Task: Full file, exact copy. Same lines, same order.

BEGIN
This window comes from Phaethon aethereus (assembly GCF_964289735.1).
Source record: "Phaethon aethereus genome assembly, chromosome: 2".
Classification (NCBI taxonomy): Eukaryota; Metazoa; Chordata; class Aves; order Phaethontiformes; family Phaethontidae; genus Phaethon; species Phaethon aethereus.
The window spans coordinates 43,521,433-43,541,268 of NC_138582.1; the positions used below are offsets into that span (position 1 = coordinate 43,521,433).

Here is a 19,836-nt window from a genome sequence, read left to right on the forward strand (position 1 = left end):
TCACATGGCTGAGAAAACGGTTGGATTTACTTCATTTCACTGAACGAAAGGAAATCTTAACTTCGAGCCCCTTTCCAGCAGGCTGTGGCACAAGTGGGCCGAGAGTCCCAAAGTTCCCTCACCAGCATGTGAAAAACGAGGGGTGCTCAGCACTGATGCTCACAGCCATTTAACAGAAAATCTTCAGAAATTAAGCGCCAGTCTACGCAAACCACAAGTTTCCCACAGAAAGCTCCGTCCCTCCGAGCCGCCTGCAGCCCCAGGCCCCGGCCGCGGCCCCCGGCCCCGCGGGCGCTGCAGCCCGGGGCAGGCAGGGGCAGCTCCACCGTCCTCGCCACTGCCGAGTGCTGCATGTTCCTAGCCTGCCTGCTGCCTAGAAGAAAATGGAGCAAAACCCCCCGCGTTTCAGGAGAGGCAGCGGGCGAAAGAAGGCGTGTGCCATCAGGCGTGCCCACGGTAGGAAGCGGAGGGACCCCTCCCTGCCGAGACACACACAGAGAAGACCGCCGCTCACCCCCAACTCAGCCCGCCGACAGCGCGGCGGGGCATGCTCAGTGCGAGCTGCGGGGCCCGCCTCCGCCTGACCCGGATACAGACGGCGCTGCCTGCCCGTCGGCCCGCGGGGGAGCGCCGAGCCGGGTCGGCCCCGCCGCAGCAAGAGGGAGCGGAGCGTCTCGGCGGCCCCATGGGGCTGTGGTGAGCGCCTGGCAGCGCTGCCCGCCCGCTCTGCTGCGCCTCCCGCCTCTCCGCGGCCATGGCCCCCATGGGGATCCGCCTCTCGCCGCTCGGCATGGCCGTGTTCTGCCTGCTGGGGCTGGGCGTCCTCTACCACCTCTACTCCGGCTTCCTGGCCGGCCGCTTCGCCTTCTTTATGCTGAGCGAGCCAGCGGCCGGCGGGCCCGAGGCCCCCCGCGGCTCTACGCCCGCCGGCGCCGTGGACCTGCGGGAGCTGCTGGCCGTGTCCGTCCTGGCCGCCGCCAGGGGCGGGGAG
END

This window comes from Phaethon aethereus (assembly GCF_964289735.1).
Source record: "Phaethon aethereus genome assembly, chromosome: 2".
Classification (NCBI taxonomy): Eukaryota; Metazoa; Chordata; class Aves; order Phaethontiformes; family Phaethontidae; genus Phaethon; species Phaethon aethereus.
The window spans coordinates 43,521,433-43,541,268 of NC_138582.1; the positions used below are offsets into that span (position 1 = coordinate 43,521,433).

Here is a 19,836-nt window from a genome sequence, read left to right on the forward strand (position 1 = left end):
TCACATGGCTGAGAAAACGGTTGGATTTACTTCATTTCACTGAACGAAAGGAAATCTTAACTTCGAGCCCCTTTCCAGCAGGCTGTGGCACAAGTGGGCCGAGAGTCCCAAAGTTCCCTCACCAGCATGTGAAAAACGAGGGGTGCTCAGCACTGATGCTCACAGCCATTTAACAGAAAATCTTCAGAAATTAAGCGCCAGTCTACGCAAACCACAAGTTTCCCACAGAAAGCTCCGTCCCTCCGAGCCGCCTGCAGCCCCAGGCCCCGGCCGCGGCCCCCGGCCCCGCGGGCGCTGCAGCCCGGGGCAGGCAGGGGCAGCTCCACCGTCCTCGCCACTGCCGAGTGCTGCATGTTCCTAGCCTGCCTGCTGCCTAGAAGAAAATGGAGCAAAACCCCCCGCGTTTCAGGAGAGGCAGCGGGCGAAAGAAGGCGTGTGCCATCAGGCGTGCCCACGGTAGGAAGCGGAGGGACCCCTCCCTGCCGAGACACACACAGAGAAGACCGCCGCTCACCCCCAACTCAGCCCGCCGACAGCGCGGCGGGGCATGCTCAGTGCGAGCTGCGGGGCCCGCCTCCGCCTGACCCGGATACAGACGGCGCTGCCTGCCCGTCGGCCCGCGGGGGAGCGCCGAGCCGGGTCGGCCCCGCCGCAGCAAGAGGGAGCGGAGCGTCTCGGCGGCCCCATGGGGCTGTGGTGAGCGCCTGGCAGCGCTGCCCGCCCGCTCTGCTGCGCCTCCCGCCTCTCCGCGGCCATGGCCCCCATGGGGATCCGCCTCTCGCCGCTCGGCATGGCCGTGTTCTGCCTGCTGGGGCTGGGCGTCCTCTACCACCTCTACTCCGGCTTCCTGGCCGGCCGCTTCGCCTTCTTTATGCTGAGCGAGCCAGCGGCCGGCGGGCCCGAGGCCCCCCGCGGCTCTACGCCCGCCGGCGCCGTGGACCTGCGGGAGCTGCTGGCCGTGTCCGTCCTGGCCGCCGCCAGGGGCGGGGAG